Then Joab sent to tell David all about the war, and he gave this command to the messenger: “If, after you have finished telling the ruler all about the war, he is angry and says to you, ‘Why did you go so near to the city to fight? Did you not know that they would shoot from the wall? Who struck down Abimelech the son of Jerubbaal? Did not a woman cast an upper millstone upon him from the wall, so that he died at Thebez? Why did you go near the wall?’ then say, ‘Your servant Uriah the Hittite is dead also.'”

So the messenger of Joab went to Jerusalem and told David all that Joab commanded him. Then David said to the messenger, “Say to Joab, ‘Let not this thing trouble you, for the sword takes one and then another. Go on fighting against the city and capture it,’ and encourage him.”

When Bathsheba heard that Uriah her husband was dead, she mourned for him as was the custom. When the mourning was over, David sent for her, and she became his wife and she had a son.

What David had done displeased Jehovah and he sent the prophet Nathan to David. Nathan went to him and said, “There were two men in one city, the one rich and the other poor. The rich man had many flocks and herds; but the poor man had nothing except one little ewe lamb which he had bought. He fed it, and it grew up with him and with his children. It used to eat of his own small supply of food and drink out of his own cup, and it lay in his bosom and was like a daughter to him.

“Now a traveller came to the rich man; and he spared his own flock and did not take an animal from it nor from his own herd to make ready for the traveller who had come to him, but took the poor man’s lamb and prepared it for the guest who had come.”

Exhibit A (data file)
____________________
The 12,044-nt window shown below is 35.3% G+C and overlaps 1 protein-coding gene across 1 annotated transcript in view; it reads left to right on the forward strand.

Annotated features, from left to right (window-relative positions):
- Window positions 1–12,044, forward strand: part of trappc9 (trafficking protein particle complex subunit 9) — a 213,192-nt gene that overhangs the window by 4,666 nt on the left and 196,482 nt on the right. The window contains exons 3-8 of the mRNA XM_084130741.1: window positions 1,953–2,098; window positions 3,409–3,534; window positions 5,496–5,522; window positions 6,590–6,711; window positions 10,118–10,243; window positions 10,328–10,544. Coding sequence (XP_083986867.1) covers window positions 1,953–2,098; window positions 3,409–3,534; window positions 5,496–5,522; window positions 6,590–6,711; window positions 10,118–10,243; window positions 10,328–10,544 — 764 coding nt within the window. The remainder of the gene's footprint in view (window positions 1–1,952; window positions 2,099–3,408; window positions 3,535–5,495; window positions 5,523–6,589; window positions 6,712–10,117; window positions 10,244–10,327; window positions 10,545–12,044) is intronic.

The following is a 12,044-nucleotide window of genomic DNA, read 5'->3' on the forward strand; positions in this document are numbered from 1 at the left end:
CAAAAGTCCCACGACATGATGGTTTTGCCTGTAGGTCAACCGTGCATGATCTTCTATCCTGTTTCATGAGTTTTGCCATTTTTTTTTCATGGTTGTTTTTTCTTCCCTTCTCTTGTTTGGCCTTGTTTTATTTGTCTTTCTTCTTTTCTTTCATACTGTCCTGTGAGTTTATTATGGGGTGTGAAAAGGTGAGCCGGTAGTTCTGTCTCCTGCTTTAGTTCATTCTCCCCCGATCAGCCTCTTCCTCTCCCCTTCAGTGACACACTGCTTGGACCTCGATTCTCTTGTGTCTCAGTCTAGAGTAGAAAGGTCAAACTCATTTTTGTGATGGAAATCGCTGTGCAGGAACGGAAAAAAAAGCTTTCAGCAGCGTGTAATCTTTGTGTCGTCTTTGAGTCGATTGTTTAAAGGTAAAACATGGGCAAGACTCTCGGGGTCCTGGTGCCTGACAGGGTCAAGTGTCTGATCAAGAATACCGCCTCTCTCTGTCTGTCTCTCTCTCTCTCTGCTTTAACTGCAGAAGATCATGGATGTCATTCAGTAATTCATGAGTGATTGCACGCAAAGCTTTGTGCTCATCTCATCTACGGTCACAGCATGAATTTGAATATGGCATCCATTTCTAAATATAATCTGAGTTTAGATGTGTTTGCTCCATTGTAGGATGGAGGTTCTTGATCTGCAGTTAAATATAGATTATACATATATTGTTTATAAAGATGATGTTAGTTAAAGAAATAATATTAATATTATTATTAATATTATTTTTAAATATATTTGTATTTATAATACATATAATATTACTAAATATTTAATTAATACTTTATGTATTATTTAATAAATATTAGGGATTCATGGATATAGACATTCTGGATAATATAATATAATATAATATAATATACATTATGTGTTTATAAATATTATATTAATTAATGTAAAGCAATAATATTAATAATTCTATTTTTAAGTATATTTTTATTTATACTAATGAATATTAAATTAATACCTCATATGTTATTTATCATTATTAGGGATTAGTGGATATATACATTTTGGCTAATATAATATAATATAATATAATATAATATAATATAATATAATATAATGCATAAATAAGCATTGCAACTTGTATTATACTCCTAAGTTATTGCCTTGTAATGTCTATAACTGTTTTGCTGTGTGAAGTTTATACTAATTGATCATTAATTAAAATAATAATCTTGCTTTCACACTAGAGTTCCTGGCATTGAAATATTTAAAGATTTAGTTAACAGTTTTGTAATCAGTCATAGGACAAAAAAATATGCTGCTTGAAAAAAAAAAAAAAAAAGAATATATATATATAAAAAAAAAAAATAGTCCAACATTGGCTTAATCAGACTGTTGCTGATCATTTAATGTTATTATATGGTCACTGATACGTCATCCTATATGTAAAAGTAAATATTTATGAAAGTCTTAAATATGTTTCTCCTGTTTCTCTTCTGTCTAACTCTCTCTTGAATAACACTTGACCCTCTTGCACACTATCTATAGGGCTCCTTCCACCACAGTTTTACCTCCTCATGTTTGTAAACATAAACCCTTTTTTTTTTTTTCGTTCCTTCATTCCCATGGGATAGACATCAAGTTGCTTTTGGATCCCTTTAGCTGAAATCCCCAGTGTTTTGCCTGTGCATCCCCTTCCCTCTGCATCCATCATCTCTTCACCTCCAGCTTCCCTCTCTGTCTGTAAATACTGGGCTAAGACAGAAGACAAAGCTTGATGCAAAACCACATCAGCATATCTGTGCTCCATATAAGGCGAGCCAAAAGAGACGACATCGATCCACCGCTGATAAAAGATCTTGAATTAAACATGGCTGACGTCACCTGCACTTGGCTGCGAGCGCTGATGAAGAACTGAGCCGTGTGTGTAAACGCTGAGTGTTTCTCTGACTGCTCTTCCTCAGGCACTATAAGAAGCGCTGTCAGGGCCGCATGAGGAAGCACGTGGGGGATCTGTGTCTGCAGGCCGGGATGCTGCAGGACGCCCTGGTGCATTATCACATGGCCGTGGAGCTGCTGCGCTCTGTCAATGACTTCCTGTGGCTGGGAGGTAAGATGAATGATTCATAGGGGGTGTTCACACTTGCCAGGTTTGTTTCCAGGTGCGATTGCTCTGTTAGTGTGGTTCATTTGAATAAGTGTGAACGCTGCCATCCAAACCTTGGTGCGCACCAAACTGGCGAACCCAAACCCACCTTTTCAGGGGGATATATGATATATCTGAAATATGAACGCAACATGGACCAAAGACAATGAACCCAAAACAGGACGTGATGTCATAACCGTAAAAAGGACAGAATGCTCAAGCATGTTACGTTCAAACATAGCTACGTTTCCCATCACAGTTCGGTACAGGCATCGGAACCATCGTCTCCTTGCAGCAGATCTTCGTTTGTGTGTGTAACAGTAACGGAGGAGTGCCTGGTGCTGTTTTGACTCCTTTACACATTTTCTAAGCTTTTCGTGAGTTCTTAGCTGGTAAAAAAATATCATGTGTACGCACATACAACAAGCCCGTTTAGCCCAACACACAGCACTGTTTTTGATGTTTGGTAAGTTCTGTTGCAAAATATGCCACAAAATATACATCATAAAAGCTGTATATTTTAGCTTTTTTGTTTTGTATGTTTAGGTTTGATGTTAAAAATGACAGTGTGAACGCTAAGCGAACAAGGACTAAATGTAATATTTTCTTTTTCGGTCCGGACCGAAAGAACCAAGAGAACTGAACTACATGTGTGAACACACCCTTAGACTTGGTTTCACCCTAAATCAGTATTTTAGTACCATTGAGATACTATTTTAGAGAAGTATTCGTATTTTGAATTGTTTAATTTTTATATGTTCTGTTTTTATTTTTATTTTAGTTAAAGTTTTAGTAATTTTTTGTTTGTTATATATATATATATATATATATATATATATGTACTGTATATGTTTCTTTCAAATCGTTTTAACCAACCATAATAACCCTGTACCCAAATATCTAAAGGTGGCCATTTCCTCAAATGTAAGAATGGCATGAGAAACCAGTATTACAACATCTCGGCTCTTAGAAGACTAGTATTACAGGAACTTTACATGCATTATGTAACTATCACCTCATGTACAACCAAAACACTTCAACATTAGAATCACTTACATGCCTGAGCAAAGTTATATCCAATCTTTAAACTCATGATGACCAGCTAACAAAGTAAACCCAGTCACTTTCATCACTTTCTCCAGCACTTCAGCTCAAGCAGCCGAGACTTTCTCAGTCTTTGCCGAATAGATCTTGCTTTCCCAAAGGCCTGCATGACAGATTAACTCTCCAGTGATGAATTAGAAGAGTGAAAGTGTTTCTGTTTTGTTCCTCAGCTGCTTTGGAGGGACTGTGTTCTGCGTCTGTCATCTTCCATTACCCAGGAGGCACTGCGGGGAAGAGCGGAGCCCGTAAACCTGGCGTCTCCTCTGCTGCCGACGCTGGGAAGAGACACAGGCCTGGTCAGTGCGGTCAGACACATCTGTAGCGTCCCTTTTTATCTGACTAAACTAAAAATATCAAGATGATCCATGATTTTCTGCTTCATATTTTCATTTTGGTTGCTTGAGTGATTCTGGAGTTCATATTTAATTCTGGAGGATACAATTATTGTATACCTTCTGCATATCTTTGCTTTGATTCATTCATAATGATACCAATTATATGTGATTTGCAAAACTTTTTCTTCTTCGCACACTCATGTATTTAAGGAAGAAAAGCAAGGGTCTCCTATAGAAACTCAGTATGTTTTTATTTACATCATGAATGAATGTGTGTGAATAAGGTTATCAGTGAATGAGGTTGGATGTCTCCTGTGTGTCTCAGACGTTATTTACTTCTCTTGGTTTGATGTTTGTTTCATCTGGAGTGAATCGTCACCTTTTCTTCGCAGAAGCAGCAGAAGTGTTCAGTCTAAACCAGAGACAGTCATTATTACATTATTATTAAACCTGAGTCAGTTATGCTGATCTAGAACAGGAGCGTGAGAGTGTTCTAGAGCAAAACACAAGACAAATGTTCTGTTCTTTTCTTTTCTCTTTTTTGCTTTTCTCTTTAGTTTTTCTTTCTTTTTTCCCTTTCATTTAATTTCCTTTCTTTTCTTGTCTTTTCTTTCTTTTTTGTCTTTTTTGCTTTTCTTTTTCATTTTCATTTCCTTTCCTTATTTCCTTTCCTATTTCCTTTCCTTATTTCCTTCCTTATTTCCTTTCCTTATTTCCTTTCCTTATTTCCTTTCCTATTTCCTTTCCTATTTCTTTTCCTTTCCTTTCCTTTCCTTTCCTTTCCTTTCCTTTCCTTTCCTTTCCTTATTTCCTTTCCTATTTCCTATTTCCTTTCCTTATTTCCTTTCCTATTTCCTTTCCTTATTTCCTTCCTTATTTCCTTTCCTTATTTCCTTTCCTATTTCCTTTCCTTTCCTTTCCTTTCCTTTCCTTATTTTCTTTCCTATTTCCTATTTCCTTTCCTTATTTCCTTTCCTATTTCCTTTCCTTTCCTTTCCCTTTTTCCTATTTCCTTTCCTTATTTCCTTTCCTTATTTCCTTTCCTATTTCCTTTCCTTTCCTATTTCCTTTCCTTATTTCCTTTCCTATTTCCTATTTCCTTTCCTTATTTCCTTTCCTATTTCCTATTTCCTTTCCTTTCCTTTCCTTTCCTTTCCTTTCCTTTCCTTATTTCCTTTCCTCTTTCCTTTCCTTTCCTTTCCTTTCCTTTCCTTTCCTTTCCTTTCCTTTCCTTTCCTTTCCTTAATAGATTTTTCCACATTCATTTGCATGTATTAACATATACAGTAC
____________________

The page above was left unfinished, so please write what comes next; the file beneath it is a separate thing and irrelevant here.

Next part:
Then David was very angry, and he said to Nathan, “As surely as Jehovah lives, the man who has done this deserves to die; he shall repay seven times the value of the lamb, because he showed no pity.”

Nathan said to David, “You are the man! Jehovah the God of Israel declares: ‘I made you ruler over Israel and I delivered you out of the hand of Saul. I gave you your master’s house and your master’s wives to be your own, and I gave you the nations of Israel and Judah. If that were too little, I would add as much again. Why have you despised Jehovah by doing that which is wrong in his sight? You have struck down Uriah the Hittite with the sword, and have taken his wife to be your wife, and have killed him with the sword of the Ammonites. Now, therefore, the sword shall never cease to smite your family, because you have despised me and have taken the wife of Uriah the Hittite to be your wife.'”

David said to Nathan, “I have sinned against Jehovah!” Then Nathan said to David, “Jehovah has also put away your sin so that you shall not die. Yet, because by this deed you have shown contempt for Jehovah, the child that is born shall surely die.” Then Nathan went to his house.

And Jehovah smote Bathsheba’s child so that it fell sick. David prayed to God for the child, and ate no food but went in and lay all night in sackcloth upon the earth. The older men in his house stood over him to raise him up from the earth; but he would not rise nor eat with them. When on the seventh day the child died, the servants of David were afraid to tell him that the child was dead, for they said, “While the child was yet alive, we spoke to him and he paid no attention to our voice. How can we tell him that the child is dead, for he will do some harm!”

But when David saw that his servants were whispering together, he knew that the child was dead, and said to his servants, “Is the child dead?” They replied, “He is dead.” Then David rose from the earth, washed and put oil on himself, changed his clothes, and went into the temple of Jehovah and worshipped. After that he went to his own house; and he asked for bread, and when they set it before him, he ate.